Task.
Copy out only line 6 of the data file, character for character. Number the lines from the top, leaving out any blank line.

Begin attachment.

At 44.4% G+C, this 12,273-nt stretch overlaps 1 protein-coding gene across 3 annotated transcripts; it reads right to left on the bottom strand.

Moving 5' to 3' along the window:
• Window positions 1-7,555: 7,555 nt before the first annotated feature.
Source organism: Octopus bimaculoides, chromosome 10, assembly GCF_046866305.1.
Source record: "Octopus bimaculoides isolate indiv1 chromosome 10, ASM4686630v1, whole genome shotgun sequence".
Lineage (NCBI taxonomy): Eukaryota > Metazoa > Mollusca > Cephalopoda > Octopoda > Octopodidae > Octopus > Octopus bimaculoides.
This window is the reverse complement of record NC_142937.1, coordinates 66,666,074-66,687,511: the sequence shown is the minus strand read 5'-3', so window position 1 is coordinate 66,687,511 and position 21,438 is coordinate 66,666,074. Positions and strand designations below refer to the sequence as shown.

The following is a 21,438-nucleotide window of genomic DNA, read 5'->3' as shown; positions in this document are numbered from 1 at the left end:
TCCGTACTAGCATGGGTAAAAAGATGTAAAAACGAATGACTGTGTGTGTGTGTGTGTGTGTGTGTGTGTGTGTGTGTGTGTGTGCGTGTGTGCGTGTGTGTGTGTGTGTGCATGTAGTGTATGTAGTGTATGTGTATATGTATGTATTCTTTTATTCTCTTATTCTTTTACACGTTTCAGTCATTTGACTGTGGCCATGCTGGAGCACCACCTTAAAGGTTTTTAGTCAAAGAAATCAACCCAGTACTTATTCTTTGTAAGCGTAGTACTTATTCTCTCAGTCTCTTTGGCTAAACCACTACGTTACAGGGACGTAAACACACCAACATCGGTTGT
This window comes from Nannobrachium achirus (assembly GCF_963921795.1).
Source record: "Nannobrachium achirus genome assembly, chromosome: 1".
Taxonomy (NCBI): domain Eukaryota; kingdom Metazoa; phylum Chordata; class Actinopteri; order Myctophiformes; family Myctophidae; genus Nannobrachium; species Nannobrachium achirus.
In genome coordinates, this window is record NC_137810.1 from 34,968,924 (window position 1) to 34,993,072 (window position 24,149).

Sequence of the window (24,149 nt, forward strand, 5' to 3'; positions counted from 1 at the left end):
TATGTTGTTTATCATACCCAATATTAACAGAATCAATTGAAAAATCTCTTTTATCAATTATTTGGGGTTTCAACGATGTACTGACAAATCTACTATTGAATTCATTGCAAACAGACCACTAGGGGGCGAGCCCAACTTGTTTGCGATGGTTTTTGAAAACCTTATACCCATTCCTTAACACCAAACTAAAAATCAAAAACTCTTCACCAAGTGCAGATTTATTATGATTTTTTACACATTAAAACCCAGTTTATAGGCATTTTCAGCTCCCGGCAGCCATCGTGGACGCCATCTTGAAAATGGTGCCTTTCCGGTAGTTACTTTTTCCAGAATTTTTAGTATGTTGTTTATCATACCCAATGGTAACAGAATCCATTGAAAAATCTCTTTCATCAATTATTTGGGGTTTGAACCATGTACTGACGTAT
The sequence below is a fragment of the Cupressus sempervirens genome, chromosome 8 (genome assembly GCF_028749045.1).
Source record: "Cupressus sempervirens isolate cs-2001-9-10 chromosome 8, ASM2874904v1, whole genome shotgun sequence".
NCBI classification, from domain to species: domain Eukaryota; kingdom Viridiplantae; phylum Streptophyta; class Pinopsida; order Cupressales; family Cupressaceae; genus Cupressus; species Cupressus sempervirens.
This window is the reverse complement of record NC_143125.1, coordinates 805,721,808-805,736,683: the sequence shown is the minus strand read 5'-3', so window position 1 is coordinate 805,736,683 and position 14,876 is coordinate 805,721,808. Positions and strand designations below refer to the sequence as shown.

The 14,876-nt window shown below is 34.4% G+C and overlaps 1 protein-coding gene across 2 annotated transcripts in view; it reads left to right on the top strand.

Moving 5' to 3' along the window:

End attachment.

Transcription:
Lineage (NCBI taxonomy): Eukaryota > Metazoa > Mollusca > Cephalopoda > Octopoda > Octopodidae > Octopus > Octopus bimaculoides.